Representatives from the Office of the U.S. Trade Representative did not return requests for comment.

Whether the 2012 package to Port Hawkesbury would be considered subsidies is unclear and probably would be a point of contention between lawyers for each side, according to Charles Colgan, a professor of public policy and management at the University of Southern Maine and the associate director of the school’s Center for Business and Economic Research.

Under World Trade Organization law, assistance not generally available to other businesses usually would be considered a subsidy, he said. Investments in forestry and sustainable harvesting — such as those made by the Canada Department of Natural Resources — might not be considered subsidies.

If the U.S. can prove the Canadian assistance amounts to subsidies, then the U.S. can charge extra duties on the Port Hawkesbury imports, Colgan said.

“Clearly the province is doing a lot to help the mill, and that’s more typical in Canada, to put cash into struggling industries,” Colgan said. “The U.S. generally doesn’t put this kind of cash into manufacturing or business. A lot of people in Maine have considered this unfair, but unfair and illegal are two different things.”

ASSISTANCE AT HOME

All Madison union members who will be laid off temporarily should qualify for unemployment during the curtailment, said Michael Croteau, the union local president.

Temporary production shutdowns are fairly common within the European paper industry, Eikens said in an email. The company, which is based in Finland, also operates several machines that produce supercalendered paper in Europe.

“The (Port Hawkesbury) machine exports a significant quantity of its production of supercalendered paper into the U.S. market and is the single largest producing supercalendered machine in North America,” he said. “The North American publication paper market is an important and strategic market for UPM. We have been a supplier to that market since several decades.”

U.S. government assistance to the mill in Madison has been minimal and nowhere near the financial benefit received by the Canadian mill, Drechsel said.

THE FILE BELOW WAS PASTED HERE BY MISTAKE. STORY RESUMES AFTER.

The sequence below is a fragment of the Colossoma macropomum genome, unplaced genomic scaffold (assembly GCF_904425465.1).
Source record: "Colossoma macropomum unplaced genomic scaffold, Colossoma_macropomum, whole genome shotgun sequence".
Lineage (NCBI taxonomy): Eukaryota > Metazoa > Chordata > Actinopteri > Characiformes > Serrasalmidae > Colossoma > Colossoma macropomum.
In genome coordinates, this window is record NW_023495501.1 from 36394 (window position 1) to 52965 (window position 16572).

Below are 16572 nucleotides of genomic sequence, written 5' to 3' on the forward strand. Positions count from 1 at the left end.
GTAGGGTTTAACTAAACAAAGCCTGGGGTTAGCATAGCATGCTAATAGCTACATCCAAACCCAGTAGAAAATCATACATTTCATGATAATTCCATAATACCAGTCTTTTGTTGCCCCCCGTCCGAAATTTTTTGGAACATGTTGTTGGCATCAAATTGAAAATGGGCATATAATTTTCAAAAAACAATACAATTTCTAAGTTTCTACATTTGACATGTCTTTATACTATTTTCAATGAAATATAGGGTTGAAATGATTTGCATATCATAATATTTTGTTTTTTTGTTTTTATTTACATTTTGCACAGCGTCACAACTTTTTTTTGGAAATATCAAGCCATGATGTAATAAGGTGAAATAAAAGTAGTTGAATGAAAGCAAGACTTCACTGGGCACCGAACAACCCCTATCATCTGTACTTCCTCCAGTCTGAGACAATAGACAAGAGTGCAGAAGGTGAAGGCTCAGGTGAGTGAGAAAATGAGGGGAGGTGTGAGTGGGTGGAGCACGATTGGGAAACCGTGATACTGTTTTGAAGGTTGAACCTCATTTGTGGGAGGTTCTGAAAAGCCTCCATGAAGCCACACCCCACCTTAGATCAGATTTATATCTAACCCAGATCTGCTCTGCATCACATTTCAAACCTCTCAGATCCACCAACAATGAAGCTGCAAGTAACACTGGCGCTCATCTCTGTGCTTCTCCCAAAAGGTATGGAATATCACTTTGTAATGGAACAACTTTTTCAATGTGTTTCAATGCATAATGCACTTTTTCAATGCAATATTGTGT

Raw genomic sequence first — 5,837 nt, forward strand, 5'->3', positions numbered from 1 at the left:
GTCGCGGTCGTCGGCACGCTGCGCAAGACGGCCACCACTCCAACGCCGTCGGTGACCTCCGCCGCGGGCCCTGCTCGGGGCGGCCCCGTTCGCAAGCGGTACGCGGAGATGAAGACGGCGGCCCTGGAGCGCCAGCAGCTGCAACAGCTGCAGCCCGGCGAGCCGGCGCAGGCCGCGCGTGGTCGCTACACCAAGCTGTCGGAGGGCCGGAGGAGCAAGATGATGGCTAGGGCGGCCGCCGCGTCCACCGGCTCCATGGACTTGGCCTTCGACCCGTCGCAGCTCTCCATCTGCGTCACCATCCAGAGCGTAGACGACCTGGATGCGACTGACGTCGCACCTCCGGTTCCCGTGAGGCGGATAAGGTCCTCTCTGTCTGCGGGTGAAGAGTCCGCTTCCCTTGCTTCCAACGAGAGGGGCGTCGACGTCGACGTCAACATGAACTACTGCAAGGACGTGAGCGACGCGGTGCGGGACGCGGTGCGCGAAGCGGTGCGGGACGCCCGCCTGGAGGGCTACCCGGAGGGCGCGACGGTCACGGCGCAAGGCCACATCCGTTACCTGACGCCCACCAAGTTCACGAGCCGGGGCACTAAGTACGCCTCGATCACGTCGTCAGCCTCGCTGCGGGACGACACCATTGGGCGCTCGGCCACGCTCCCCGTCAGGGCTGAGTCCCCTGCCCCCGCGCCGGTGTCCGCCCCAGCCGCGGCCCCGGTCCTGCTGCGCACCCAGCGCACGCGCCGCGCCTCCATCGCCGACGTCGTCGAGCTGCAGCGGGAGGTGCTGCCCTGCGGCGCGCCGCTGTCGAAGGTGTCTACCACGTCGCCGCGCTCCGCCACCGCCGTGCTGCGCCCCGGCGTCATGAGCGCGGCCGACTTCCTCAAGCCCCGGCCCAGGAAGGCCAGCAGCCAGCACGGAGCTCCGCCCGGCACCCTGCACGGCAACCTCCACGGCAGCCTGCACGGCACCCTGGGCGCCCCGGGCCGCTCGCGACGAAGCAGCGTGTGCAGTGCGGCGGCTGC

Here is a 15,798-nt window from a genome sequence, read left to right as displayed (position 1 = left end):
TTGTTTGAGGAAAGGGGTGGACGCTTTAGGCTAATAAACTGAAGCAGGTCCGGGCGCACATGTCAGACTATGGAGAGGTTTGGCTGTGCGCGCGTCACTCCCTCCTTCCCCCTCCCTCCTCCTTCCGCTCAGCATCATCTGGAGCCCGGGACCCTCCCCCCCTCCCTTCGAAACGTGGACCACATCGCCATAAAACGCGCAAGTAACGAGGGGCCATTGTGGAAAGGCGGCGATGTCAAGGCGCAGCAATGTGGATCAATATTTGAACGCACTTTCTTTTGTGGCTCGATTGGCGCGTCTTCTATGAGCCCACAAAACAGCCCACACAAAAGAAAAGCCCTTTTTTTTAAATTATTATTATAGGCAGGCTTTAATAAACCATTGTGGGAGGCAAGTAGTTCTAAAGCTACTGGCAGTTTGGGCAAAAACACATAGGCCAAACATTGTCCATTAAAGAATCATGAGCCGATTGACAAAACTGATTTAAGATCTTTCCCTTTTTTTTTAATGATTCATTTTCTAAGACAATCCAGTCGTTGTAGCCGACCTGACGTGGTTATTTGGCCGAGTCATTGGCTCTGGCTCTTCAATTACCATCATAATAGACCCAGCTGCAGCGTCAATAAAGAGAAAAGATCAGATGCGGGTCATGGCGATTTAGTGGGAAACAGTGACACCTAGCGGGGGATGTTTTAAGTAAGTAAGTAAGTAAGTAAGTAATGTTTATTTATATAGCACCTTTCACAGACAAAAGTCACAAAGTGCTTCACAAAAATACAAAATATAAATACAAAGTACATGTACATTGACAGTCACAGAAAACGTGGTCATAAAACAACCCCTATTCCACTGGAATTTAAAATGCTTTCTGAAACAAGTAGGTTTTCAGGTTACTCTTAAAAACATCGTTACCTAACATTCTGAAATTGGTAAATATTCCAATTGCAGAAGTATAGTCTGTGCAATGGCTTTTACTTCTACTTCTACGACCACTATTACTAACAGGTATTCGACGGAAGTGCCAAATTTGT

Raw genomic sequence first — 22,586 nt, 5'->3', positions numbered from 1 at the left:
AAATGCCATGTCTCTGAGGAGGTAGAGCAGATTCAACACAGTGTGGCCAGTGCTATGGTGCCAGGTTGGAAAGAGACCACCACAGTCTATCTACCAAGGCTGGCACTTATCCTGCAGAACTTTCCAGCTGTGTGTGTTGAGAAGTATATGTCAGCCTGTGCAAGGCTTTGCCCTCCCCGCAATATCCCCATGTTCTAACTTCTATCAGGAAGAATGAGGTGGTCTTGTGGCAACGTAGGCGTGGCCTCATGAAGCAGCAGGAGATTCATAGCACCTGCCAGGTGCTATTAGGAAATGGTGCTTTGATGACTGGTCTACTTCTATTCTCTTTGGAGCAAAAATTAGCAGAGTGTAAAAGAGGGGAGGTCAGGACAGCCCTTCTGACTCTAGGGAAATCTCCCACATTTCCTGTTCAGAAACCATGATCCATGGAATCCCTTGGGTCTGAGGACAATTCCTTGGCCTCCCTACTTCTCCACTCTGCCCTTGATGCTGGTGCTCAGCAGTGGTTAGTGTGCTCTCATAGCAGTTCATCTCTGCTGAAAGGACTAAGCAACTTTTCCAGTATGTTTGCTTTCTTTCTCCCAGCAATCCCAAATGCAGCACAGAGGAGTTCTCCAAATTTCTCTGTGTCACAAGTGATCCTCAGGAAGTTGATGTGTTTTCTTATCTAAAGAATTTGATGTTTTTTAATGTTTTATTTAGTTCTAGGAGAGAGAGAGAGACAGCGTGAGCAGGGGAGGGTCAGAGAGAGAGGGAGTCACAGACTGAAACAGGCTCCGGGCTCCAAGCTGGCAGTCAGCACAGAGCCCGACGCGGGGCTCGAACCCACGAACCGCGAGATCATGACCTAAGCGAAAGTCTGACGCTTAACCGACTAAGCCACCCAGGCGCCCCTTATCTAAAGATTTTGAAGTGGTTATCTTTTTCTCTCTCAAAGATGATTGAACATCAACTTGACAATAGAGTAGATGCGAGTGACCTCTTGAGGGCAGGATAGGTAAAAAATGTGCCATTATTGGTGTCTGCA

Manufacturing businesses in Maine do have the chance to apply for assistance programs such as the state’s Pine Tree Program, which gives tax breaks to new job creators, or the Business Equipment Tax Exemption program, which offers tax exemptions and reimbursements for investments in new equipment.

Doug Ray, spokesman for the Maine Department of Economic and Community Development, said some Maine paper mills have received tax breaks from the Pine Tree Program, but Madison wouldn’t qualify unless it was expanding its business activity. The program mainly aims to attract new businesses to the state, he said.

In other mill towns, efforts have been made to keep jobs available and the paper industry going.

For example, Old Town Fuel and Fiber in Old Town received a $30 million federal grant in 2013 to develop a bio-refinery to make energy out of wood waste leftover from the papermaking process. In 2012, the Finance Authority of Maine granted $16 million in tax credits to two groups investing in Great Northern Paper Co.’s mill in East Millinocket.

“It’s not as large as you see in Canada, but you do see frantic efforts,” Irland said, adding that the U.S. state and federal governments might be reluctant to invest in the paper industry because of declining demand.

In the early days of the paper industry, Maine supplied water — a method of transporting wood from the forests and generating power — that made it an appealing place for paper mills to start. Today, however, energy costs and less demand for newsprint have proved to be challenges across the industry.

“It’s just not a good business proposition now,” Irland said. “The real story is that the demand for all these products is shrinking. It’s not so much that other people are upping capacity or getting subsidies; it’s that demand is shrinking.”

Rachel Ohm — 612-2368

[email protected]

Twitter: @rachel_ohm